Is it inside or outside of your pond?
    How many fish do you have in your pond?
    Do you make water changes?
    If so, how much and how often?
    How often do you feed your fish?
    What type of food do you feed?
    Do you have gravel at the bottom of your pond?

    I can probably help you with your trouble after I find out more about your pond.

    Yours Koily, Lorraine

  • coastal_ponder

    hello koilady, here are the answers to your questions.
    How many gallons is your pond? approx 1000 gal
    Does your pond have a bio-filter? yes
    Is it inside or outside of your pond? outside
    How many fish do you have in your pond? last count about 6 or 7. they are rather shy
    Do you make water changes? no, only top up when rain is scarce.
    If so, how much and how often?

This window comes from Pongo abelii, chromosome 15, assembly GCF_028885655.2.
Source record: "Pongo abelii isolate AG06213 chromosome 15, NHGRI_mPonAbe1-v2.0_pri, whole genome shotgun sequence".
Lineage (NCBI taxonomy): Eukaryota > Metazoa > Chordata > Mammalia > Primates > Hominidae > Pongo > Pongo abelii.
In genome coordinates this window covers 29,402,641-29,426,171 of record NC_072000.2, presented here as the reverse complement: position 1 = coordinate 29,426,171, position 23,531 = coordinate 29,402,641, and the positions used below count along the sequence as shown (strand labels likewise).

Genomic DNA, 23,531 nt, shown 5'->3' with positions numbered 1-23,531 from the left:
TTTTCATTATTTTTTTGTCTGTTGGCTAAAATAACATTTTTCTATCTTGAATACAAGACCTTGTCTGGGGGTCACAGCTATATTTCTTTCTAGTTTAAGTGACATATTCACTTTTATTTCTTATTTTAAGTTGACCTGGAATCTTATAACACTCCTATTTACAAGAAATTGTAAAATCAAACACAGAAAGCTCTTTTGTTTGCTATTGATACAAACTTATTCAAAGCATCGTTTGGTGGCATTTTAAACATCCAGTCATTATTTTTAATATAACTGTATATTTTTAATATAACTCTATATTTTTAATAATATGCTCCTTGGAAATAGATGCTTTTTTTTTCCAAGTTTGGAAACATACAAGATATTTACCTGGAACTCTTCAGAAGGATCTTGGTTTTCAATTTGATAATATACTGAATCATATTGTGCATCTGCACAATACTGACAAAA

How often do you feed your fish? never have at all
    What type of food do you feed? na
    Do you have gravel at the bottom of your pond? no

    i have a 2000 gal per hour pump located in middle of the pond that serves a small water fall in one corner, a water fountain feature in the middle and pumps to the bio-filter that returns water not sent to the falls back into the pond via a hose layed on the bottom.

    i also have some plants. a couple of water lilies, pickerel weed?, parrot feather, and i just added a few hostas today after reading another post on here.

    thanks

  • drh1

    There are dozens of different variants of algae. Some are single cell, some are multi-cellular, etc. In general they don't harm your fish or plants with some exceptions. There are types which in high concentrations are toxic to fish - I believe this to be extremely rare and have never heard of this in the typical pond such as mine or yours. A more likely problem is simply too much algae which when it dies off may cause an oxygen depletion problem as the dead algae decays. In spring time conditions this too is unlikely since water temperatures are usually cool and as a result dissolved oxygen tends to be high given any decent amount of aeration (you can always use an aerator and aeration stone to drop in you pond in case this is a concern).